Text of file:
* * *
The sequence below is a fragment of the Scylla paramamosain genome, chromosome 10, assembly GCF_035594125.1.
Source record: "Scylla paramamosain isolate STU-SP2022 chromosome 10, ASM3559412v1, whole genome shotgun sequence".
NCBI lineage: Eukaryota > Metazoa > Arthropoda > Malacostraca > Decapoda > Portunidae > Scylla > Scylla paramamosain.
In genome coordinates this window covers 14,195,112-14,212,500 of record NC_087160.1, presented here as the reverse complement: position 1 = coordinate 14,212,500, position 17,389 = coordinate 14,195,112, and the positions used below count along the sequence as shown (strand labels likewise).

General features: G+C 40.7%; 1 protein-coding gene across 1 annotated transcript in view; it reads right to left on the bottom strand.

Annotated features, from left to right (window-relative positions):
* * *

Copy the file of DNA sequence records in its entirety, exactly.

The sequence below is a fragment of the Scylla paramamosain genome, chromosome 10, assembly GCF_035594125.1.
Source record: "Scylla paramamosain isolate STU-SP2022 chromosome 10, ASM3559412v1, whole genome shotgun sequence".
NCBI lineage: Eukaryota > Metazoa > Arthropoda > Malacostraca > Decapoda > Portunidae > Scylla > Scylla paramamosain.
In genome coordinates this window covers 14,195,112-14,212,500 of record NC_087160.1, presented here as the reverse complement: position 1 = coordinate 14,212,500, position 17,389 = coordinate 14,195,112, and the positions used below count along the sequence as shown (strand labels likewise).

General features: G+C 40.7%; 1 protein-coding gene across 1 annotated transcript in view; it reads right to left on the bottom strand.

Annotated features, from left to right (window-relative positions):